Radio is hard to use in rugged terrain. As has been said, the handheld radios operate on VHF and higher frequencies, darn near all hand held radio antennas are a terrible compromise between portability and transmission/reception ability, and they don't put out a lot of power. FRS is very limited by law as to output power, antenna gain, and other little technicalities that limit its usability.

However, I have seen, and thought about, some pretty simple ways of using the metal frame of a backpack as a counterpoise to a mobile amateur radio antenna that will increase the transmit and reception capabilities of a hand held radio and not add any appreciable weight. An older external framed pack would be very simple to rig this way, but anything with a metal frame could be worked out somehow I'm sure.

Many hand held radios have optional battery packs that can be filled with off-the-shelf batteries, like AAs. This give the operator the ability to recharge easily available batteries with a small solar set up.

Small, light, low power high frequency rigs have always been popular to a small number of HAMs, and there are plenty of manufacturers that make products for people that want to be able to set up an HF radio nearly anywhere and have a shot at long distance, low power (QRP) operation. Some of these also run off of "flashlight" batteries, others use various small 12V batteries. Yaesu makes a radio that covers 160 meter through 70 cm bands and can take two internal rechargeable batteries. It's small, and I guess for what one might be considering to use the radio for, relatively lightweight. I met a couple that kayaked the west coast of Canada and part of Alaska that would stay in touch with this system, a small netbook for digital transmissions, and a solar panel set to keep it all juiced up. They were able to send and receive email in very remote locations.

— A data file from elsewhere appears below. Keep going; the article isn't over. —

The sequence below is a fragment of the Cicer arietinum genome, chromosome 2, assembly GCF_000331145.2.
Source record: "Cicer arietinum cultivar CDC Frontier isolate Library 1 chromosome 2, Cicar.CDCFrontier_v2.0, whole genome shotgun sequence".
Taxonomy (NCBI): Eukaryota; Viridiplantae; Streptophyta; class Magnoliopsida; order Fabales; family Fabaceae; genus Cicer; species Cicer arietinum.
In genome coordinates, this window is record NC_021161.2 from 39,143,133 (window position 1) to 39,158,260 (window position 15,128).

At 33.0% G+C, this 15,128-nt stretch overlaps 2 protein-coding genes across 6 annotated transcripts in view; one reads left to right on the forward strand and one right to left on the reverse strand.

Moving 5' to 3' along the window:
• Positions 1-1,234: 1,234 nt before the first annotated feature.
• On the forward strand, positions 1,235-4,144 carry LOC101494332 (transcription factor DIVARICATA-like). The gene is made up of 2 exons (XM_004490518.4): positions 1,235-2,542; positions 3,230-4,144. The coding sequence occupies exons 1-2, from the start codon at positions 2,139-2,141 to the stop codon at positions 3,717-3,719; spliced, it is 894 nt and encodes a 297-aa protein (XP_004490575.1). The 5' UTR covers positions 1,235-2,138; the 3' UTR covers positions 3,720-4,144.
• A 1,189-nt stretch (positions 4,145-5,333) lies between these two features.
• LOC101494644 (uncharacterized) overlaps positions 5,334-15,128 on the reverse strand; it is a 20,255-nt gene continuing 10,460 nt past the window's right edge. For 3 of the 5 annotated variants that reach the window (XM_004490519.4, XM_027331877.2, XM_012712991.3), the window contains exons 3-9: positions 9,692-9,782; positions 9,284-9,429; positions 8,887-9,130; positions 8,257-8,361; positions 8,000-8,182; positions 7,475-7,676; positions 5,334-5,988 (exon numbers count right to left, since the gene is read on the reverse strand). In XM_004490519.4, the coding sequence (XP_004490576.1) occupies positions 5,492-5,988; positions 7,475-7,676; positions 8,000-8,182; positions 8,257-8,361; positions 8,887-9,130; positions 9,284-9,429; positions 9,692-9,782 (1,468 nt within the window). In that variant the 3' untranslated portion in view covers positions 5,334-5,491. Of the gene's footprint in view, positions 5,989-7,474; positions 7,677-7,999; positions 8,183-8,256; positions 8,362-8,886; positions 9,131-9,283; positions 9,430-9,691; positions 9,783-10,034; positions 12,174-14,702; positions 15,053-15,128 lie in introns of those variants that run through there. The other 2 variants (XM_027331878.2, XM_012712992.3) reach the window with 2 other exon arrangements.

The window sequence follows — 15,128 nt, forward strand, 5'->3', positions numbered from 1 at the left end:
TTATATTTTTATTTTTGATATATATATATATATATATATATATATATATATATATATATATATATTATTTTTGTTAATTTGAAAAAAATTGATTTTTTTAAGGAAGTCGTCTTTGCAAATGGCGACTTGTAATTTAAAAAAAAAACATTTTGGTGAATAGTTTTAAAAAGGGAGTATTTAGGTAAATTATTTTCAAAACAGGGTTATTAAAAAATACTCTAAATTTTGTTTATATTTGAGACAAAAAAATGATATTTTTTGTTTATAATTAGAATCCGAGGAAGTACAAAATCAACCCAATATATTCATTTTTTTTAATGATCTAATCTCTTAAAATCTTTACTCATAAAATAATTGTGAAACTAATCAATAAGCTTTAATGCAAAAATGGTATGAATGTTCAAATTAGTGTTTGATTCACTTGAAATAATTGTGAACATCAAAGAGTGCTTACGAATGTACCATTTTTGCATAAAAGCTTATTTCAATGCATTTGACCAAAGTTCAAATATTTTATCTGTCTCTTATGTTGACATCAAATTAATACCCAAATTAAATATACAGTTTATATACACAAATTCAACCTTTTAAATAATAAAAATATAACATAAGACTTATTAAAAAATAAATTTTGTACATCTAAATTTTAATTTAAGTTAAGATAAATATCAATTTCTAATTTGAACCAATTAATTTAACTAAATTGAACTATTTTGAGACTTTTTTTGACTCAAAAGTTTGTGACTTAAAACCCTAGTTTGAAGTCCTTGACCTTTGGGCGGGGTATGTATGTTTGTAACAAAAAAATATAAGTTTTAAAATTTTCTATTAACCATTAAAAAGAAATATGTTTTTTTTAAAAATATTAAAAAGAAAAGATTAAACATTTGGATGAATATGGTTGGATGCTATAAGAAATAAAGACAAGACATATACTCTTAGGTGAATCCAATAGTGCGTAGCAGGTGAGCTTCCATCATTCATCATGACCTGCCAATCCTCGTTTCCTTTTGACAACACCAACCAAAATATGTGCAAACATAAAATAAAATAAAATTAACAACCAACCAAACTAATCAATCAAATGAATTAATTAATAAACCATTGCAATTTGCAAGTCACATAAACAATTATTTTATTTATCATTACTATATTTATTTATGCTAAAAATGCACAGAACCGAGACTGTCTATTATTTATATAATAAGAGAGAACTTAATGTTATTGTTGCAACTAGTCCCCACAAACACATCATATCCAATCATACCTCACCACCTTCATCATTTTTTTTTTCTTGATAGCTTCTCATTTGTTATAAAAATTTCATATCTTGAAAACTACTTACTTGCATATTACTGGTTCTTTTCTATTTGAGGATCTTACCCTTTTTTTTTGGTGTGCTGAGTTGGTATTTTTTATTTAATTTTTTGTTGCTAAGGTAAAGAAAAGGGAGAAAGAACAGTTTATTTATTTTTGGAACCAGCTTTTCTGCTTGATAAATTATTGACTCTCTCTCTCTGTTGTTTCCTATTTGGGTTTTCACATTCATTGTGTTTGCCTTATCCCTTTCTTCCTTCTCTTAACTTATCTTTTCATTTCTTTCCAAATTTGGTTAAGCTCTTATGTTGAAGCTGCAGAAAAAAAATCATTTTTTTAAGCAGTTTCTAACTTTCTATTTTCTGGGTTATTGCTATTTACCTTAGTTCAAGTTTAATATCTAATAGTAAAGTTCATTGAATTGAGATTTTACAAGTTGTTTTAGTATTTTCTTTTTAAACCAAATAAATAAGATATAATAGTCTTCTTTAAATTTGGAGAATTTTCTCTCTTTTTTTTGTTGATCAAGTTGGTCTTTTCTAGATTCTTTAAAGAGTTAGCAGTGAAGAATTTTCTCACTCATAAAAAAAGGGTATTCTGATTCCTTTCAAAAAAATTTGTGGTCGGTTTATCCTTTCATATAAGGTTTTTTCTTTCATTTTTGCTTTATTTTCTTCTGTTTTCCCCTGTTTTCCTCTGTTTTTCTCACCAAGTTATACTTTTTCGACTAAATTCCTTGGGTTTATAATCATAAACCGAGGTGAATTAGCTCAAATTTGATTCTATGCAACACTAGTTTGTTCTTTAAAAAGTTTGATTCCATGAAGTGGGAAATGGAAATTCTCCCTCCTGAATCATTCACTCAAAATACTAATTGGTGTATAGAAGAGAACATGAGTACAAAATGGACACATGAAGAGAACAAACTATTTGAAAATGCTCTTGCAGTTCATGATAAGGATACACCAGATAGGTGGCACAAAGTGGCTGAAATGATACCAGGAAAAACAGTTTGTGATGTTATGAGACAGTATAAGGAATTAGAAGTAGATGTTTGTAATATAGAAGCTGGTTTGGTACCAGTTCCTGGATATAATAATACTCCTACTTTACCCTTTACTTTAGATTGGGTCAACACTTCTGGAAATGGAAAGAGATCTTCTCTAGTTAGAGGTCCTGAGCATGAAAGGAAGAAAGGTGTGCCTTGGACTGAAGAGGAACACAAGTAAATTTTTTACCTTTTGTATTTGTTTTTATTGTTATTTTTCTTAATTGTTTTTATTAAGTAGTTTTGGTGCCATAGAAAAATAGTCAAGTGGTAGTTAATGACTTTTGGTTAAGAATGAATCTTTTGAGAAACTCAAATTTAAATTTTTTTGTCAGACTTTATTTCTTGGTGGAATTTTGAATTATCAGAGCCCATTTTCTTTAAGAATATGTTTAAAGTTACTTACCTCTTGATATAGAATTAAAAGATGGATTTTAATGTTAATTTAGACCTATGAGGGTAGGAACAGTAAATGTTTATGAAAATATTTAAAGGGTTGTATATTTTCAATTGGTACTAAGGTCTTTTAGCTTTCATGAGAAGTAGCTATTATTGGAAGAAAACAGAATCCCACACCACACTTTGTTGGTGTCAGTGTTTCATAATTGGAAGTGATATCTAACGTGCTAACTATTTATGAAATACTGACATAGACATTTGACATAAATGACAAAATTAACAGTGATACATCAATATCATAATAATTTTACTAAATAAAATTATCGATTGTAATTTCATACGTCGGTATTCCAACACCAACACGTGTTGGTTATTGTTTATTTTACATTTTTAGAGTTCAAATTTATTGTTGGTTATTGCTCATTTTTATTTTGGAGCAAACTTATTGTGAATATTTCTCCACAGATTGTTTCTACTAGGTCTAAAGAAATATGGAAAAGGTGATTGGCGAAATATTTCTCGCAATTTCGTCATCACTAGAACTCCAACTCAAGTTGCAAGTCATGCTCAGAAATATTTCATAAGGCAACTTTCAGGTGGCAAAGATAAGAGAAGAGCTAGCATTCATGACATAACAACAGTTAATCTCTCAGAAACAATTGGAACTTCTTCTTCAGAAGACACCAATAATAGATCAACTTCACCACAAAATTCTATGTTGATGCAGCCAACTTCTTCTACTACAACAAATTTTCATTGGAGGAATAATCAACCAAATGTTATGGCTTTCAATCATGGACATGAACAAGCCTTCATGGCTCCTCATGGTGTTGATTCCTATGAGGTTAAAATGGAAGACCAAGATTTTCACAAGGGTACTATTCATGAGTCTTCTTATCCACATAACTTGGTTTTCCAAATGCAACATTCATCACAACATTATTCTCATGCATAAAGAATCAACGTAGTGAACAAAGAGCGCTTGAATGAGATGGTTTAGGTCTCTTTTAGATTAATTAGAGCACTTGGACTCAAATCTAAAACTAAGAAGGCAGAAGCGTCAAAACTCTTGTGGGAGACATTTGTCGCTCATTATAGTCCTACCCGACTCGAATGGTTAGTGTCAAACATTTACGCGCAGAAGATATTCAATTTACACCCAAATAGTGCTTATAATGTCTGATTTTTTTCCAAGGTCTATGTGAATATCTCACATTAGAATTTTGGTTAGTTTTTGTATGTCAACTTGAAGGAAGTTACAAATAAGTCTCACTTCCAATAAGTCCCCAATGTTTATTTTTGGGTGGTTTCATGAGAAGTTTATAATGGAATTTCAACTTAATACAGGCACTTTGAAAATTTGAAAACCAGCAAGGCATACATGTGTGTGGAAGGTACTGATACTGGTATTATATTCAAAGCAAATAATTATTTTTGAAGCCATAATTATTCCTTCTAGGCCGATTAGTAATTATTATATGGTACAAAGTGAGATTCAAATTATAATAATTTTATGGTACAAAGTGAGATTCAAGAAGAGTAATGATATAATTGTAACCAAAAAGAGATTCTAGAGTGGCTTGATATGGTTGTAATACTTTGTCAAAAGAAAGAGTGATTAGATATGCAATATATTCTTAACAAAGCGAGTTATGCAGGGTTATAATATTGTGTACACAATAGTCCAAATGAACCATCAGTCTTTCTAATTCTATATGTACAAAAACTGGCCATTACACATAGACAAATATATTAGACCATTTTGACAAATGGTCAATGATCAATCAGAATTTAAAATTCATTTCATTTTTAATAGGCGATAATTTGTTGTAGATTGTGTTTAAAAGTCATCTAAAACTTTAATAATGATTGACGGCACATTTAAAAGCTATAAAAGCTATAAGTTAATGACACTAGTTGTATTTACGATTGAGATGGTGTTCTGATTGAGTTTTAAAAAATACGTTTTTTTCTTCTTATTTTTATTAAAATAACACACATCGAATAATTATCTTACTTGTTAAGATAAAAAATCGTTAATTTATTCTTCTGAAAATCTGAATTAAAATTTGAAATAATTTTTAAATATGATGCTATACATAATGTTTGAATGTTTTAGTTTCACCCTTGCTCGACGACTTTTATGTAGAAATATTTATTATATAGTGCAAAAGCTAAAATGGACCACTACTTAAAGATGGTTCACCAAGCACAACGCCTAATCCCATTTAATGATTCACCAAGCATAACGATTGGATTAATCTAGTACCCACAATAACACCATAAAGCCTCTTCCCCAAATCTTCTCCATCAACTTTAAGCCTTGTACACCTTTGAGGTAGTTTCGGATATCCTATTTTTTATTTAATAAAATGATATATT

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Jailil
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Joined: June 3rd, 2018, 11:58 pm
Location: Iowa,Des Moines

Re: Ham Radios

Post by Jailil » June 4th, 2018, 12:14 am

I'm sorry the guys that raised the dead from the dead old topic, just have a few interesting observations from personal experience, perhaps someone will need this information in the future

My .02c worth A radio, or transceiver, is only good if you have someone on the other end listening. Relying on any radio, CB or VHF/UHF/HF for emergency assistance will not guarantee any results, especially given the very limited range of a handheld radio, and the specific frequencies that aircraft and other commercial operations use. Small portable VHF type radios generally require you to pre-program them to specific freqs. As well they require an operator's licence before you can legally use them.

The other issue with a handheld radio is that even if you were able to contact an aircraft in flight, you then need to tell them where you are. A GPS would likely be the most accurate.

If you want a device to obtain emergency assistance ,I would recommend a personal locator beacon (PLB) or a Sat phone. Both can be rented, although phones are more expensive.

In addition to electronic devices, flares and other signalling devices like laser pointers, and mirrors are usefull.

The HAM radio suggestion https://secretstorages.com/best-handheld-ham-radios/ is just not practicable, unless you are a licenced HAM operator, and again, is only good if the set has the range to reach another HAM station, that is listening on that frequency, when you need help.

Hope this helps.

Jalil